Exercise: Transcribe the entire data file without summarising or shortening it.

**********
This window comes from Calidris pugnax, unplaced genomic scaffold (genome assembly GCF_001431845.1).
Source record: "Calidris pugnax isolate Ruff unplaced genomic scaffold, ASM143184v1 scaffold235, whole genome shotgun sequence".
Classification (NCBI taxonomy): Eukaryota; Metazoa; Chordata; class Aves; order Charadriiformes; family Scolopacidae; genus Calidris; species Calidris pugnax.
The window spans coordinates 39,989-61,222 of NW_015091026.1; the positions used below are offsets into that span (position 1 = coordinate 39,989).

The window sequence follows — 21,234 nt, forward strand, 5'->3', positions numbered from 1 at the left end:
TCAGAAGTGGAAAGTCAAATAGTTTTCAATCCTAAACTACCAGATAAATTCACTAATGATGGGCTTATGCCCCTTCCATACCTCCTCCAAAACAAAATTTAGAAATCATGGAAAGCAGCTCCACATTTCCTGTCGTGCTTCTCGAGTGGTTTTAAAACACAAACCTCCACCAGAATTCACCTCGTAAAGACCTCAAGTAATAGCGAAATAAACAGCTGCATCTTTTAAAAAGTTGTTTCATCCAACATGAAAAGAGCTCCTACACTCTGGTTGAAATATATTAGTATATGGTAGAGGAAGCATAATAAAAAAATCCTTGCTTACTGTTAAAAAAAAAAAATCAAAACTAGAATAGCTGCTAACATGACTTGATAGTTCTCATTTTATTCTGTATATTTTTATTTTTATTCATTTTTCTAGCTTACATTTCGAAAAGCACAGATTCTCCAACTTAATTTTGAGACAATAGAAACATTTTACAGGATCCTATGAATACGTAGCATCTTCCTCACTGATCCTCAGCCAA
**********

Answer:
This window comes from Calidris pugnax, unplaced genomic scaffold (genome assembly GCF_001431845.1).
Source record: "Calidris pugnax isolate Ruff unplaced genomic scaffold, ASM143184v1 scaffold235, whole genome shotgun sequence".
Classification (NCBI taxonomy): Eukaryota; Metazoa; Chordata; class Aves; order Charadriiformes; family Scolopacidae; genus Calidris; species Calidris pugnax.
The window spans coordinates 39,989-61,222 of NW_015091026.1; the positions used below are offsets into that span (position 1 = coordinate 39,989).

The window sequence follows — 21,234 nt, forward strand, 5'->3', positions numbered from 1 at the left end:
TCAGAAGTGGAAAGTCAAATAGTTTTCAATCCTAAACTACCAGATAAATTCACTAATGATGGGCTTATGCCCCTTCCATACCTCCTCCAAAACAAAATTTAGAAATCATGGAAAGCAGCTCCACATTTCCTGTCGTGCTTCTCGAGTGGTTTTAAAACACAAACCTCCACCAGAATTCACCTCGTAAAGACCTCAAGTAATAGCGAAATAAACAGCTGCATCTTTTAAAAAGTTGTTTCATCCAACATGAAAAGAGCTCCTACACTCTGGTTGAAATATATTAGTATATGGTAGAGGAAGCATAATAAAAAAATCCTTGCTTACTGTTAAAAAAAAAAAATCAAAACTAGAATAGCTGCTAACATGACTTGATAGTTCTCATTTTATTCTGTATATTTTTATTTTTATTCATTTTTCTAGCTTACATTTCGAAAAGCACAGATTCTCCAACTTAATTTTGAGACAATAGAAACATTTTACAGGATCCTATGAATACGTAGCATCTTCCTCACTGATCCTCAGCCAA